Game Over Online ~ GTS Racing Challenge

GameOver Game Reviews - GTS Racing Challenge (c) Astraware, Reviewed by - Pseudo Nim

Game & Publisher GTS Racing Challenge (c) Astraware
System Requirements Palm OS 3.5 device and higher
Overall Rating 90%
Date Published Monday, July 7th, 2003 at 05:05 PM

Divider Left By: Pseudo Nim Divider Right

Almost exactly two years ago to the day, I remember talking with Fwiffo about how it would probably be a good idea to have a PDA games section, and we toyed around with the idea for a while, and figured it was worth a shot, and so the PDA Reviews section started. The second review published in our section was Race Fever – and it was to the Palms of then what GTS Racing is to the Palms of today.

GTS Racing is a game that, in a cliché manner of saying, “pushes the envelope” of racing simulation games for today’s devices. The game was actually released about a month ago, but only recently did the high-resolution update for Clie devices come out, which made it worth waiting for (and it was a free update, for what I must pass on infinite kudos to the company).

The basic premise of the game is, of course, quite simple – you race to win. But it has a variety of modes and difficulties to make things more interesting. First off, you can play in a Single Race, a Challenge Cup, a Grand Tour or a Championship mode. Single Race does what it sounds like. Challenge Cup and Grand Tour are similar in that they pass you through a series of races; Challenge Cup has 8 races, and Grand Tour has 32. Championship, is similar to Challenge Cup in that it has 8 races, but you also qualify for every race, and get points. For each race, there are difficulties, and for all except Championship, they determine placement – for instance, on Extreme, you must place 2nd or better in a race, on Hard – 3rd or better, and so forth. Of course, raising the difficulty also raises the speed of opponents: they drive better and faster. On Championship, since there is no required placement (your score is tallied by points), just the difficulty of opponents rises.

For controls, you can use either the Graffiti pad, or the buttons. For some devices, the button placement might be convenient, but for instance, on the Clie NR/NX/NZ-series, the buttons are inconveniently placed, so if you play in tablet mode, Graffiti is probably a better idea. You can also have a manual transmission, though I honestly don’t think that’s a good idea, since the game simply becomes much too hectic. But (as I always say when designing things), more functions can’t possibly be worse – it gives flexibility to the user (I know, that’s a silly way of thinking, that just generates more “blinking 12” syndromes in users).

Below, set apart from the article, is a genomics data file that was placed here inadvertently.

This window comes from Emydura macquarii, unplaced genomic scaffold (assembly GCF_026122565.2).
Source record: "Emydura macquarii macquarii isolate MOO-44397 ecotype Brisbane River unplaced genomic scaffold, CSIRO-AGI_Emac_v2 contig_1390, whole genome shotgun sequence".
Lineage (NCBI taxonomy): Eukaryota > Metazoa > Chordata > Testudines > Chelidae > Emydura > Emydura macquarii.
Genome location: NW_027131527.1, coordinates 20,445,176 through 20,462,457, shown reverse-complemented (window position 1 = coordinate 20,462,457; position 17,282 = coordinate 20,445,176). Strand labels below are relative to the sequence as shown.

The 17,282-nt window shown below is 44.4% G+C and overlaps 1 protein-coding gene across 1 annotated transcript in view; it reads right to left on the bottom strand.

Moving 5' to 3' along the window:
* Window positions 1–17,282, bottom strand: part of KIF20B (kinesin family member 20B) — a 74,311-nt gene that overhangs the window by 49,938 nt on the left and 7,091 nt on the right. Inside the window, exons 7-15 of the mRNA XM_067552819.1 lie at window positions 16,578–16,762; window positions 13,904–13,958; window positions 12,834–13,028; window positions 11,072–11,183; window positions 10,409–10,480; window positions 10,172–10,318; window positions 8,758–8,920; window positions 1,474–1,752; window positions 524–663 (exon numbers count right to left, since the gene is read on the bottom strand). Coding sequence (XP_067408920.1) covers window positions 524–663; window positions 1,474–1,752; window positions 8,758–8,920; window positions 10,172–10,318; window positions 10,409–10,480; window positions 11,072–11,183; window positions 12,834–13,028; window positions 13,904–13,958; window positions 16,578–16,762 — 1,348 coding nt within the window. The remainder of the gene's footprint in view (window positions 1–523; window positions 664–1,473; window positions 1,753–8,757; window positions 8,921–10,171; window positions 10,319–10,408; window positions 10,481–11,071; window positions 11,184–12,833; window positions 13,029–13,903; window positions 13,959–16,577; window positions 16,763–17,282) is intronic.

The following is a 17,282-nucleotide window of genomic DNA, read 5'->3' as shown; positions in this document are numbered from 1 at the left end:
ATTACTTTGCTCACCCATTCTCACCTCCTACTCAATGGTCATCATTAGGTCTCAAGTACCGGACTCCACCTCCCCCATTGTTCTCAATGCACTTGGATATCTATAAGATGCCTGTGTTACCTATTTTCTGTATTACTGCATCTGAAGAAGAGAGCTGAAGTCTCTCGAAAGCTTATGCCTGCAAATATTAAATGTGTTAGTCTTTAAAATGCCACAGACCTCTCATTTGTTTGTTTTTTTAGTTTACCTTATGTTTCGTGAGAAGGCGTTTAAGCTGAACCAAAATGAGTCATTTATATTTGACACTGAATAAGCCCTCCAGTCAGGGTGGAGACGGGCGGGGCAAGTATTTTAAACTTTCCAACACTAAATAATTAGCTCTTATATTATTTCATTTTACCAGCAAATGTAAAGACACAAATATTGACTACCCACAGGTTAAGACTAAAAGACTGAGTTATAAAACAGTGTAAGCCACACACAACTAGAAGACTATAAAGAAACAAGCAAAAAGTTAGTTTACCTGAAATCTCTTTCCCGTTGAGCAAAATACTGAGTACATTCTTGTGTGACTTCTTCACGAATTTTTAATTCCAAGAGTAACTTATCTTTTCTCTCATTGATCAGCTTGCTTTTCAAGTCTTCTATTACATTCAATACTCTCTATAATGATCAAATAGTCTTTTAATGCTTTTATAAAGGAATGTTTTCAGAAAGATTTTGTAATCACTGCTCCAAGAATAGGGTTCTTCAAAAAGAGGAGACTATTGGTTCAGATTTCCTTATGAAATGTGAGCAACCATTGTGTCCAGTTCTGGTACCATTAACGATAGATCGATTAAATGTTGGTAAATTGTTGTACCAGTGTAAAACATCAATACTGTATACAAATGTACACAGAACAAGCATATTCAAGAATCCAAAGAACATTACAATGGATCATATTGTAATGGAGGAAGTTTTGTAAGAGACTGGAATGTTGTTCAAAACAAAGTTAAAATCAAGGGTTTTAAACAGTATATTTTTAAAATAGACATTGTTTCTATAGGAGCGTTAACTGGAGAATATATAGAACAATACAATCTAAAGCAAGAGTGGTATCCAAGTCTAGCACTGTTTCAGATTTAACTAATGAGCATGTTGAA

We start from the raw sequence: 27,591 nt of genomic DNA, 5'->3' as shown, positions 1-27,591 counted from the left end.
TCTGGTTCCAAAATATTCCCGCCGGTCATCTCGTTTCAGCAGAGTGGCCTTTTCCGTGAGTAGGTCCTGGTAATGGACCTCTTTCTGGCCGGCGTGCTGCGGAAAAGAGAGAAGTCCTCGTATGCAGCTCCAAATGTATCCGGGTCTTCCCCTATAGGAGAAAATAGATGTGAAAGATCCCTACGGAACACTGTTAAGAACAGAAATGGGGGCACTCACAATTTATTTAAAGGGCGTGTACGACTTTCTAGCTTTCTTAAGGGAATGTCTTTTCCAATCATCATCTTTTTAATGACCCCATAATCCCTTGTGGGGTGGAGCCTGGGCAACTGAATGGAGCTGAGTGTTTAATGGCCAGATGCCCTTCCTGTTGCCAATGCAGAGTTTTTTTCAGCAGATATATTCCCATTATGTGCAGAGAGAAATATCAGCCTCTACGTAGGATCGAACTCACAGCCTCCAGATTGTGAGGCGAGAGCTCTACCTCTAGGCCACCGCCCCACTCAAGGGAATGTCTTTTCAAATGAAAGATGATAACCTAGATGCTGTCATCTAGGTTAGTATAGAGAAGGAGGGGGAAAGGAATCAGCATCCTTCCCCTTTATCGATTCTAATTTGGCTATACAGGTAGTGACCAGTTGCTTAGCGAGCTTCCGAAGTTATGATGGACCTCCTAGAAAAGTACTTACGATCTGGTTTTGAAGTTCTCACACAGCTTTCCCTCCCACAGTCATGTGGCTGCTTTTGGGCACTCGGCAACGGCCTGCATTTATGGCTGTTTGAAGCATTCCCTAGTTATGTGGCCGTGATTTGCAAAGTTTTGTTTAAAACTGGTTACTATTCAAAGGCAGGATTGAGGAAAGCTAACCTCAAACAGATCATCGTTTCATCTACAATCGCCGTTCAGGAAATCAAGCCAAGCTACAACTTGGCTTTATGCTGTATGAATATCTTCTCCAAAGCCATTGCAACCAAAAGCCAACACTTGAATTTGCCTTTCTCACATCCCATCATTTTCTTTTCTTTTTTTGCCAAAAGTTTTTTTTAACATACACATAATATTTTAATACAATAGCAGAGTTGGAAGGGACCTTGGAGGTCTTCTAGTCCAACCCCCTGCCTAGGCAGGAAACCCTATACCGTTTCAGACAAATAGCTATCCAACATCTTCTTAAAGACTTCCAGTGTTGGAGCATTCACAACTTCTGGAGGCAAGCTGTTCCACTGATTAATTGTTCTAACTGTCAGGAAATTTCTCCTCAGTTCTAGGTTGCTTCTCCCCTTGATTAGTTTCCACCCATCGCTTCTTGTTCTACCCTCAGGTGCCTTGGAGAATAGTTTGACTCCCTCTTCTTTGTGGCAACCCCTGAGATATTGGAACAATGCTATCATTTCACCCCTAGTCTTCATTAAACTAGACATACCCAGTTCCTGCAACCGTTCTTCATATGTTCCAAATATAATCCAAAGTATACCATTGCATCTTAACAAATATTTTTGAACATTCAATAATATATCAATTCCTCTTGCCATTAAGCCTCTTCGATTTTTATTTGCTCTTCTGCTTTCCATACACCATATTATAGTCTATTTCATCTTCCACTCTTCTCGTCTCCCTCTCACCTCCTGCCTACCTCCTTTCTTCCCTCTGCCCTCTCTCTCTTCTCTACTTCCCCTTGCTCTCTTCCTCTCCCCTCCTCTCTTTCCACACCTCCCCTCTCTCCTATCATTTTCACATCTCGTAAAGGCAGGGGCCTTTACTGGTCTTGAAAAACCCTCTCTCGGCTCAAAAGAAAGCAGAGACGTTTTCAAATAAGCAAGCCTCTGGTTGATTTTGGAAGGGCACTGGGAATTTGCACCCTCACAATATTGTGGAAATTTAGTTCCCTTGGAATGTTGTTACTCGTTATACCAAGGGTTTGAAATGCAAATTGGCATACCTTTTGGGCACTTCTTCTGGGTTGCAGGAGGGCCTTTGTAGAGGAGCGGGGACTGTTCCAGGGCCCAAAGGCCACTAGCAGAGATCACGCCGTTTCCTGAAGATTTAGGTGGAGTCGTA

The graphics in the game are quite impressive. The motion is very smooth, and even though I immediately overclocked my Clie to try to run this game, even non-overclocked, it ran very well. One thing I was slightly disappointed in was the high-resolution update: the things that became “high-res” weren’t the ones I was hoping to see. The menus, cars and backgrounds are all high resolution now; but the actual track and track textures/detail are still low resolution. I tried running the game on an OS5 device, but the situation didn’t change (I thought it was a CPU power issue). So the game looks much better now, of course, but I rather wish it were fully high resolution, if only for OS5 devices (I suppose it would definitely be a CPU speed issue on the DragonBall-series CPUs, even overclocked).

Other things that are important to game play are car control and realism. The car control in the game is not bad, and cars actually feel like they have the proper amount of inertia and under/oversteer, though it, of course, feels different from PC games. You will need to adjust a bit to it. That said, cars behave well, although collisions are less spectacular than I would like to see them: it would be neat to see the car flip over, go crazy, then get replaced on the track like in most arcade games. In GTS Racing Challenge, you, well, bump into the other car. As well, when you drive on the grass beside the track, the car slows down immensely.

Of course, no game is ever perfect, and that applies to GTS as well. There is no multiplayer mode (I miss the IR multiplayer from Race Fever…), and the memory footprint is even more astounding than the 365K of Race Fever: the game itself is 1,160KB and it requires another 1.3MB of free RAM to execute, essentially making it a 2.4MB game. Until Sony graces us with 64MB devices, I think this game will be a bit difficult to run for many (in my case, I either have AvantGo or GTS).

Overall, GTS Racing Challenge is a really, really good game. It has a lot of play modes, it runs on a variety of devices, and it looks quite pretty. I really wish it had a multiplayer mode, but I think the effort put into developing it deserves an award – it should hopefully provide encouragement for other developers to put some time into developing high-resolution, high-action games for the Palm platform… with the new speedy OS5 devices on the market, this should open a realm of possibilities for new games (and I’m not even talking about the NX-series’ 320x480 resolution…)


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